In the closing pages of Jonathan Coe’s The Rotters’ Club (2001), which spans 1973 to 1979 among schoolmates in the English Midlands, a character makes the confident assertion that “that woman”—Margaret Thatcher, not Miss Lewinsky—“will never be Prime Minister of this country.” And she never is, at least not between the covers of The Closed Circle. Part two of Coe’s Birmingham ensemble diptych begins in 1999, skipping over the ascendancy and desiccation of iron-fisted Thatcherism—as well as the first two halcyon years of “New Labour” under Tony Blair—and the lacuna is like a repressed memory of trauma.
Two decades on, the erstwhile bright young things of King William’s School have clearly absorbed their share of shocks, but the damp accretion of diminished expectations and middle-aged stagnancy have exacted more of a toll. Benjamin Trotter—the brilliant one—is at first a writer and composer who happens to work in an accountant’s office, but all too soon he’s an accountant who occasionally writes and composes. Doug Anderton—working-class scholarship student and son of a union man—is now a columnist for a Times-like broadsheet and married into a posh set that breeds children with names like Coriander and Emerald. Benjamin’s little brother, Paul—whom Doug estimated in their school days as “a creepy little right-wing shit”—grows into a creepy little New Labour shit, a dim yet ambitious MP. Onetime school-paper columnist Claire Newman returns home from a few years’ sabbatical in Italy to a country where, suddenly, everyone is on the phone and everyone is smoldering with free-floating anger.
Post-Blair, Claire muses, the nation has become more apathetic, but “if you scratch the surface of that apathy, I think what you find underneath is something else altogether—a terrible, seething frustration.” One might wish that Coe had gone about diagnosing the causes and symptoms of that repressed rage—spend a couple of years in Britain and you’ll sense it too—because it seems a crucial emotional component to his social-historical project in The Rotters’ Club and The Closed Circle. Coe bemoans the collapse of any vestige of civic solidarity in the new gilded age as forcefully as the Australian Elliot Perlman or the American Thomas Frank, and deploys Doug Anderton as a lone voice of protest at the euthanasia of Old Labour by New: “The left’s moved way over to the right, the right’s moved a tiny bit to the left, the circle’s been closed and everyone else can go fuck themselves.”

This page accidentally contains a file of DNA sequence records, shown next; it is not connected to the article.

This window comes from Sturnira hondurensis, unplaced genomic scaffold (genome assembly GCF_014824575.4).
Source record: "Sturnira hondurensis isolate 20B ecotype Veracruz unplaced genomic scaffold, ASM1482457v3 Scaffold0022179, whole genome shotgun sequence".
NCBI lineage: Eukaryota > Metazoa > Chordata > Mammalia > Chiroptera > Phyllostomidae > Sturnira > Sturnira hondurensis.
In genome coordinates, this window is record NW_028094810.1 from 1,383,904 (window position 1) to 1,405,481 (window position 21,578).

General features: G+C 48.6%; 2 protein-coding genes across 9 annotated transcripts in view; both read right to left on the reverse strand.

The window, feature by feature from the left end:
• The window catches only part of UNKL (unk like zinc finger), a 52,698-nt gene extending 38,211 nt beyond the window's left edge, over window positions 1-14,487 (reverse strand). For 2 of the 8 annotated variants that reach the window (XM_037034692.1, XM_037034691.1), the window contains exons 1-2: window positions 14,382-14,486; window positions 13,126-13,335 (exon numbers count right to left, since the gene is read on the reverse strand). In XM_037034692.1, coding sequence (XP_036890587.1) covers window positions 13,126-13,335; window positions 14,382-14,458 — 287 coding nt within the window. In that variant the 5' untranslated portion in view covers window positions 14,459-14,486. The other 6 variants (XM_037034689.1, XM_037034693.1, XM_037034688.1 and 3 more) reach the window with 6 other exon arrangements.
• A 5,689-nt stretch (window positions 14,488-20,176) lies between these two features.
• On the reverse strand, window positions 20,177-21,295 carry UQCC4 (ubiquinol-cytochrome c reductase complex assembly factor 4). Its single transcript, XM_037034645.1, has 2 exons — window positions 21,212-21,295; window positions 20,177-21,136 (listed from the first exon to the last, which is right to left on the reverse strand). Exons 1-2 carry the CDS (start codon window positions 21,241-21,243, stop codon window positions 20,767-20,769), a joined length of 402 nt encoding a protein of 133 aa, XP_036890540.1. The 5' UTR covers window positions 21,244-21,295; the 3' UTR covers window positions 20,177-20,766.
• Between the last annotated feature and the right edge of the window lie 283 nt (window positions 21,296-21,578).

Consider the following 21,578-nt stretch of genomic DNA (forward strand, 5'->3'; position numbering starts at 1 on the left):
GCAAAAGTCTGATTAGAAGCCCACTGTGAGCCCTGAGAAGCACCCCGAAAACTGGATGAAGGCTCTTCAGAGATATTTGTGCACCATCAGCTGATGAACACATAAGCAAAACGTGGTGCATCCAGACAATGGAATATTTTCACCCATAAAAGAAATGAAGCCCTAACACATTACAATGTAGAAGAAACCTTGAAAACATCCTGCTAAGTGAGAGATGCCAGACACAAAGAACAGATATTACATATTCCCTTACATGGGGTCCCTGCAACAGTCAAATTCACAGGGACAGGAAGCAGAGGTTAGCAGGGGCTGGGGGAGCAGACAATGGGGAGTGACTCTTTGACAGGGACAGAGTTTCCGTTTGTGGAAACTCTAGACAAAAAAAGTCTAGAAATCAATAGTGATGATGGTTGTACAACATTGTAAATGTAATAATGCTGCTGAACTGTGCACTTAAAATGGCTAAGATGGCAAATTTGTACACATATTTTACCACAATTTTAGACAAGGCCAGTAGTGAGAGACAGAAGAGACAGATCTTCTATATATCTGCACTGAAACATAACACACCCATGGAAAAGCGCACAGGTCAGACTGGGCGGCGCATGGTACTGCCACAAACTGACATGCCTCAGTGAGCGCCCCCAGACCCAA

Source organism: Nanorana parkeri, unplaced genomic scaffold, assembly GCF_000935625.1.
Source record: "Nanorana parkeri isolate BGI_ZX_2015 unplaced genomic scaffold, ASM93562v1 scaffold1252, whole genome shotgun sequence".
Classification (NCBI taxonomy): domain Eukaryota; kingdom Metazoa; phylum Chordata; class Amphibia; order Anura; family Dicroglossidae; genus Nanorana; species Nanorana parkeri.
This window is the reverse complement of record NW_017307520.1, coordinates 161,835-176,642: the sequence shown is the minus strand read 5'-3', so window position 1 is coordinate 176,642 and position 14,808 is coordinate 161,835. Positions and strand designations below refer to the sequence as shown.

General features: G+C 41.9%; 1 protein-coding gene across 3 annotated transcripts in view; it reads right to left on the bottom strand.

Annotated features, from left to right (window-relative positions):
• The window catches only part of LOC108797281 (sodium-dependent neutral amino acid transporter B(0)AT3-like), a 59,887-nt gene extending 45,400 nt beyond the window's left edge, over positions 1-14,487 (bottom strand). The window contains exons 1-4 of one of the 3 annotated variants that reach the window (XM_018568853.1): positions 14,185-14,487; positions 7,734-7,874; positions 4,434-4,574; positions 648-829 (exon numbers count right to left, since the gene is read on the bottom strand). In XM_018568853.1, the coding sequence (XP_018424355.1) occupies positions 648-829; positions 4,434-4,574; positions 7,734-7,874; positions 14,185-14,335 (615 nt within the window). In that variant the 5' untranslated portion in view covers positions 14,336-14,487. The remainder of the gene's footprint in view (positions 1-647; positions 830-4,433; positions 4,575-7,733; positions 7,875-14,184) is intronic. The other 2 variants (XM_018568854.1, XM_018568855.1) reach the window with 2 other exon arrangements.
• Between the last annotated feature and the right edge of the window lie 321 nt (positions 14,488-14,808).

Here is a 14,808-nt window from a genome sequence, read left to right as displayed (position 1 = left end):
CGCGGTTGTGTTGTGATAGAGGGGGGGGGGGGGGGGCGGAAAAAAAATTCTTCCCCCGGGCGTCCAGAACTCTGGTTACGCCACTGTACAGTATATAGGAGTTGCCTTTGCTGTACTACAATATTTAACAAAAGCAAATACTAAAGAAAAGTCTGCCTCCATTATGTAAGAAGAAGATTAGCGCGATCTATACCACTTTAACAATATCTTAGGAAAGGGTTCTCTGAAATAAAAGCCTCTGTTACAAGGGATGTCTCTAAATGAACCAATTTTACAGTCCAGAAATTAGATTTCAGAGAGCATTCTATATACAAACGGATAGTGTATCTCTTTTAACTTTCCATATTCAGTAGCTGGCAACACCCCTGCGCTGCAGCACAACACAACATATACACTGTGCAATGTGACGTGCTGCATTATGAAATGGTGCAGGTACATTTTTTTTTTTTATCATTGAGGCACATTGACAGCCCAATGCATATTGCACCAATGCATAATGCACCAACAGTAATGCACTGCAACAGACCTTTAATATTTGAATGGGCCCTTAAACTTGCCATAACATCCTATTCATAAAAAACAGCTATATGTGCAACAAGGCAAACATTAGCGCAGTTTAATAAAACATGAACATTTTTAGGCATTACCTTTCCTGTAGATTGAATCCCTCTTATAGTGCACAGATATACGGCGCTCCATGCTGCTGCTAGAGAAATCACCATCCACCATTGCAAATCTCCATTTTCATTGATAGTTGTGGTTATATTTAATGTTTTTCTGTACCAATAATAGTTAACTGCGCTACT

“Everyone else” would include Steve Richards, the only black kid at King William’s, whose Rotters’ Club misfortunes continue in The Closed Circle when Claire’s robber-baron boyfriend lays him off and white-supremacist thugs deluge his family with hate mail. But Steve is just a saintly bit-player; elsewhere in Circle, the sharp-elbowed agents of the New Rationalization rarely stride through the front door and take a seat at the dinner table. At book’s end, Coe returns to the pair of now-grown children who’ve been telling the story all along, and mines some unspecified hope from the simple fact of their youth, and from what he perceives as their modest wish for only “the chance to repeat the mistakes their parents had made.” But what happens if they wish for more? captures a present-tense national mood that many Americans may recognize too well: bemused acquiescence.